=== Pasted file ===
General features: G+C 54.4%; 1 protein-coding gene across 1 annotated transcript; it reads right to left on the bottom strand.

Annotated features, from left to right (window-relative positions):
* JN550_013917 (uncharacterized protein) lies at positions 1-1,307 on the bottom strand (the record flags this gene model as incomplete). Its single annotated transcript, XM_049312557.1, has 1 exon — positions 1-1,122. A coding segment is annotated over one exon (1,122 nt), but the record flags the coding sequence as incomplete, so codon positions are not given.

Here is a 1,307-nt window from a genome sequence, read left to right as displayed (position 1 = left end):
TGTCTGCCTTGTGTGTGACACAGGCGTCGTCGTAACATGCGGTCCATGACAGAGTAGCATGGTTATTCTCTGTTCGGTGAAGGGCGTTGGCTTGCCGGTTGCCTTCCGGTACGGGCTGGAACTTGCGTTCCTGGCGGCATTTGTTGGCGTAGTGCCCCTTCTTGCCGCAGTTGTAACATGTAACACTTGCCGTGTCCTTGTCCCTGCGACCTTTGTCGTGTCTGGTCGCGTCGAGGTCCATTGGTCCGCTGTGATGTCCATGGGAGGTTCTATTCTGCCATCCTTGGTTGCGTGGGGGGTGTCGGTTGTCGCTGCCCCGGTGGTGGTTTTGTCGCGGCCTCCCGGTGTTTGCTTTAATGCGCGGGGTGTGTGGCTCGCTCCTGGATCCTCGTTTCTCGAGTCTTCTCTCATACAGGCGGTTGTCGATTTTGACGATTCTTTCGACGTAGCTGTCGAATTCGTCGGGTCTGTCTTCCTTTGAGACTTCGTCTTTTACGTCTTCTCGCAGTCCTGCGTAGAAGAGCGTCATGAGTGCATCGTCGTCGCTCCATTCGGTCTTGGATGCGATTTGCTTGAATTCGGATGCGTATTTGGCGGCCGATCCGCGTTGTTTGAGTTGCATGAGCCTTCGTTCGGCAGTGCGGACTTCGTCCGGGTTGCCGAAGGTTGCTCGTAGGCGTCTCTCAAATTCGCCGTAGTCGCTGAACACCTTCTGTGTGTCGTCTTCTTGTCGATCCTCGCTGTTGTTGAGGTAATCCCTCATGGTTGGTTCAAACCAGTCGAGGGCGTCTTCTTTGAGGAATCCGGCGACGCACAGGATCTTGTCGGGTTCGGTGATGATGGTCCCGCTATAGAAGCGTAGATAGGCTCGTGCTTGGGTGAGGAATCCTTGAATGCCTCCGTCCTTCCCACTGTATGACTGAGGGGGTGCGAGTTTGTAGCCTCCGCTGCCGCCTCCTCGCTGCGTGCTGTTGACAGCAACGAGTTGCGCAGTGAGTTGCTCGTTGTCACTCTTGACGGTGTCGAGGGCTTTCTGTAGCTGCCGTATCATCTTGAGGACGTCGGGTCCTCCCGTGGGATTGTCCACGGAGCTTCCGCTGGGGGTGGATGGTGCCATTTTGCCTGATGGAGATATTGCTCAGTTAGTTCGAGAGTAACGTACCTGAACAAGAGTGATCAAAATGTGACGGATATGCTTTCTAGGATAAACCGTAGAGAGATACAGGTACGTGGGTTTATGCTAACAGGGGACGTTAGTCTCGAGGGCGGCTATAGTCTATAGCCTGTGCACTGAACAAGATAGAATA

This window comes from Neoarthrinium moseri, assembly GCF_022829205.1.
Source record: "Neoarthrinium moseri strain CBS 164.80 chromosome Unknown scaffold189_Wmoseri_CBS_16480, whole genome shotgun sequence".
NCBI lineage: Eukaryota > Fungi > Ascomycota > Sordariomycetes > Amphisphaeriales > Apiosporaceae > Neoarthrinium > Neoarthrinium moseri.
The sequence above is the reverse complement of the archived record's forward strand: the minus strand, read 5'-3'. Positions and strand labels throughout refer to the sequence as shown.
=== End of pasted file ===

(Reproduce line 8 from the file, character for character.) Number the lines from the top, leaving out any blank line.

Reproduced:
NCBI lineage: Eukaryota > Fungi > Ascomycota > Sordariomycetes > Amphisphaeriales > Apiosporaceae > Neoarthrinium > Neoarthrinium moseri.